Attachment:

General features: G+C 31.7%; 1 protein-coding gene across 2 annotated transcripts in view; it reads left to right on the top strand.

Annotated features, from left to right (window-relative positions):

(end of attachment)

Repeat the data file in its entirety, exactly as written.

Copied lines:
General features: G+C 31.7%; 1 protein-coding gene across 2 annotated transcripts in view; it reads left to right on the top strand.

Annotated features, from left to right (window-relative positions):